In keeping with the Rooseveltian theme, the reverse features “The Stein Song (University of Maine)”, no doubt celebrating Roosevelt’s promised repeal of the much reviled eighteenth amendment.  Irving Kaufman sings the vocals on this 1930 reissued side.

The Stein Song (University of Maine), recorded March 4, 1930 by Hollywood Dance Orchestra.

Brunswick 4535 – Bill Robinson Accompanied by Irving Mills and his Hotsy Totsy Gang – 1929

Bill Robinson in the Hot Mikado.

Bill Robinson in the Hot Mikado (1939).

May 25 is National Tap Dance Day.  It’s also the 138th anniversary of the birth of the great tap dancer and consummate entertainer Bill “Bojangles” Robinson.  (The two falling on the same day is far from a coincidence.)  With his characteristic dancing and charismatic persona, Robinson broke numerous color barriers in the show business, and likely introduced the word “copacetic” into the popular lexicon.

Bill Robinson was born Luther Robinson in Richmond, Virginia on May 25, 1878, at some point, he switched names with his brother and became “Bill”.  Robinson began dancing in front of theaters for tips at the age of five, and was eventually offered work inside the theater.  At one point, he had an act with Al Jolson.  His career as an entertainer was interrupted when the Spanish-American War broke out, and he enlisted in the Army.  Once out of the Army, Robinson embarked on a long and groundbreaking career in vaudeville.  After Bert Williams’ death in 1922, Robinson succeeded him as the top black entertainer in the United States.  Somewhere along the way, he picked up the nickname “Bojangles”.  In 1928, Robinson appeared in Lew Leslies Blackbirds of 1928, and in 1939, he had a successful run in Michael Todd’s Hot Mikado.  Today, Robinson is likely best remembered for his film appearances with Shirley Temple, beginning with The Little Colonel in 1935.  Also in 1935, he appeared in Will Rogers’ last film, In Old Kentucky.  In his own final movie, in 1943, Robinson starred in Stormy Weather, with Lena Horne, Cab Calloway, Fats Waller, and the Nicholas Brothers.  Bill Robinson died of heart failure on November 25, 1949.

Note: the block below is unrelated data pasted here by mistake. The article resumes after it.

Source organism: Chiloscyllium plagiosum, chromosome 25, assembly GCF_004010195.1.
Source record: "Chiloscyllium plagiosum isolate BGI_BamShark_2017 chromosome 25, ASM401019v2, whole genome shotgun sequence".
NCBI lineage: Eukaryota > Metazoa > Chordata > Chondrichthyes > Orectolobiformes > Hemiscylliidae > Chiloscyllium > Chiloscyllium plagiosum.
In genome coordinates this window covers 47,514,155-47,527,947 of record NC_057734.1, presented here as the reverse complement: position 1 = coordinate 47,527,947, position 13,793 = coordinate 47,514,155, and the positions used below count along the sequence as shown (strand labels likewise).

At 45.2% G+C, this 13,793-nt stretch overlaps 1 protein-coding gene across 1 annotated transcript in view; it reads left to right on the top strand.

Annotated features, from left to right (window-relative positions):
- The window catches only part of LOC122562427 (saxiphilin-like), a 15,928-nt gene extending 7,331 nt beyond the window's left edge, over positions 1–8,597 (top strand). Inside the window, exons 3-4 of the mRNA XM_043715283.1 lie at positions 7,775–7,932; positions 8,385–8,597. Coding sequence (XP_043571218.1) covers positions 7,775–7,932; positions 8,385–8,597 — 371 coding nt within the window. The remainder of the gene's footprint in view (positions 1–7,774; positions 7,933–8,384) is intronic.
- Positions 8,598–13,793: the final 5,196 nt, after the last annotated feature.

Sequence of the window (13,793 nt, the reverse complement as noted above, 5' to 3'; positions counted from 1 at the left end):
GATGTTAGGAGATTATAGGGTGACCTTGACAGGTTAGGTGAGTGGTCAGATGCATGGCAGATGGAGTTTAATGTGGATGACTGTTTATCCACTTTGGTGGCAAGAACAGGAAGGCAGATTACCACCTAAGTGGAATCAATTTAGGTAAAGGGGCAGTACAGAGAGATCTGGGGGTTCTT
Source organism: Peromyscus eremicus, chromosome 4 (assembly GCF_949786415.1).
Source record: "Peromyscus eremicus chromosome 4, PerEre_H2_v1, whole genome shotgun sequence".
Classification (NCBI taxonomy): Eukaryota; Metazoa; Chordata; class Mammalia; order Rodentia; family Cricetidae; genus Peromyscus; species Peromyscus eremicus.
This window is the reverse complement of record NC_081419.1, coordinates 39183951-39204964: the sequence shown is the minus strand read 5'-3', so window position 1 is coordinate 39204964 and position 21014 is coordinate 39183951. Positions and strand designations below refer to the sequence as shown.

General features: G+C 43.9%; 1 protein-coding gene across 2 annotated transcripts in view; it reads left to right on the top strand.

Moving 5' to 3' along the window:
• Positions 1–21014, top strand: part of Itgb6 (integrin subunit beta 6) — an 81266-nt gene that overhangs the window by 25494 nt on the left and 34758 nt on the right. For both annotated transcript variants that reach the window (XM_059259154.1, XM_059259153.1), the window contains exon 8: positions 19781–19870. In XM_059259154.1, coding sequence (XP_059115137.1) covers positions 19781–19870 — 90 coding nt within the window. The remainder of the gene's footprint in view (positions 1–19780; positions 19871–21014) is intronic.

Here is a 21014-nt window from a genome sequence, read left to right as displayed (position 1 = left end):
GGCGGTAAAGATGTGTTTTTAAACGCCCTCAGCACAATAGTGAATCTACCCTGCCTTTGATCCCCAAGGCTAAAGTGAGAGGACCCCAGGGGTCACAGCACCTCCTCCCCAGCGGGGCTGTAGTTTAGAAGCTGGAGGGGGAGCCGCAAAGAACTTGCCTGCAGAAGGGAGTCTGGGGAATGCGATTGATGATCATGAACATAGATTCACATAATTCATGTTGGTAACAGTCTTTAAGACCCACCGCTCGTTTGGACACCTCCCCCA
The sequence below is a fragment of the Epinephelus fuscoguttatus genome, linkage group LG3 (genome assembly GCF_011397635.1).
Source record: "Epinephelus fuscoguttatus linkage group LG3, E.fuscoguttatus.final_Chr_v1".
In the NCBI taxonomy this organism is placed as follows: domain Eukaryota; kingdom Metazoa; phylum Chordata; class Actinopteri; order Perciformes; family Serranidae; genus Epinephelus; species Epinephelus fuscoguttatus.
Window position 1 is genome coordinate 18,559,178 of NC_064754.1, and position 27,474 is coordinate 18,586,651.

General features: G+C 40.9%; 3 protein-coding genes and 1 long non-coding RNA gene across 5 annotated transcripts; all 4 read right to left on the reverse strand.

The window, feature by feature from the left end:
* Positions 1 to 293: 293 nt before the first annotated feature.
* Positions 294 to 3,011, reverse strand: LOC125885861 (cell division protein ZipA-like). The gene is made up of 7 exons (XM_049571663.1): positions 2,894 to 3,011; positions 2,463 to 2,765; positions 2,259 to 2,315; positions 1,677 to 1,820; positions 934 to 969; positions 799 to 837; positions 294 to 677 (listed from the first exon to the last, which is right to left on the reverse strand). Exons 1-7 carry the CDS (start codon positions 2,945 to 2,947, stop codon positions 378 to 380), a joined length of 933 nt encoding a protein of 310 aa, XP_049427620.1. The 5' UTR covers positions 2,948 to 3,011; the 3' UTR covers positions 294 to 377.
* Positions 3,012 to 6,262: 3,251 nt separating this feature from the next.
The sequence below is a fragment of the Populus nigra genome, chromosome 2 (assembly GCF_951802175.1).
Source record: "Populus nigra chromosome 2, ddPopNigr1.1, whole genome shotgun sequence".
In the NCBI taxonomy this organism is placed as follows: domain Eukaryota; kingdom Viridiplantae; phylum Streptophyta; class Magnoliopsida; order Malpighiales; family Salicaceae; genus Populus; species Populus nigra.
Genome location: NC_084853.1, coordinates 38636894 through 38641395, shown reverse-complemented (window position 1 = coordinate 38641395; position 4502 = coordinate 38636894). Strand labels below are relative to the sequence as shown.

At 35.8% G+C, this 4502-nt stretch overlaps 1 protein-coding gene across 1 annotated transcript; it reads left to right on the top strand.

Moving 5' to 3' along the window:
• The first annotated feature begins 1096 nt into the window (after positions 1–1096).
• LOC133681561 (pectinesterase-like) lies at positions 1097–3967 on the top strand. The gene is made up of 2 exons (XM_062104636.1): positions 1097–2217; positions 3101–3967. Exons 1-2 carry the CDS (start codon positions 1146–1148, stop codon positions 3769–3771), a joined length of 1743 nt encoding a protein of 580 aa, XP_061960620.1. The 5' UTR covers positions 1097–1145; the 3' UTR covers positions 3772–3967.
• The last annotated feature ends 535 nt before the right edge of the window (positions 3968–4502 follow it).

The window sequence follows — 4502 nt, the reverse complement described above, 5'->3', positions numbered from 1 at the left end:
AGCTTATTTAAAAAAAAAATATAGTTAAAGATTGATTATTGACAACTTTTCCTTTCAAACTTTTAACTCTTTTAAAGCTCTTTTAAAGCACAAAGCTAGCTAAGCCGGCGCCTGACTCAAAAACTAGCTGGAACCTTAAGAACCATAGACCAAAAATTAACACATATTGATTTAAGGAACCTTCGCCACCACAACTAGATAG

Brunswick 4535 was recorded September 4, 1929 in New York by Bill Robinson, whose tap-dancing is accompanied by Irving Mills’ Hotsy Totsy Gang.  The personnel of the band seems to be undetermined, it is most likely a white studio group possibly consisting Mannie Klein and Phil Napoleon on trumpets, Miff Mole on trombone, Pee Wee Russell, Arnold Brilhart and/or Jimmy Dorsey on clarinet and alto sax, Larry Binyon on tenor sax, Joe Tarto on tuba, Chauncey Morehouse on drums and an unknown piano and guitar player.  Some other sources however, including Robinson himself, cite it as Duke Ellington’s band.  I would be inclined to believe it’s more likely the former of the two.

On the first side of this very entertaining disc, Robinson patters with his feet and with his mouth on “Doin’ the New Low Down”, a song he introduced in Blackbirds of 1928.

Doin' the New Low Down

Doin’ the New Low Down, recorded September 4, 1929 by Bill Robinson Accompanied by Irving Mills and his Hotsy Totsy Gang.

On the reverse, Bojangles seems a little more exuberant on his performance of Fats Waller’s “Ain’t Misbehavin'”.  “This is the way I walk when I got plenty money on Broad-way!”

Ain't Misbehavin'

Ain’t Misbehavin’, recorded September 4, 1929 by Bill Robinson Accompanied by Irving Mills and his Hotsy Totsy Gang.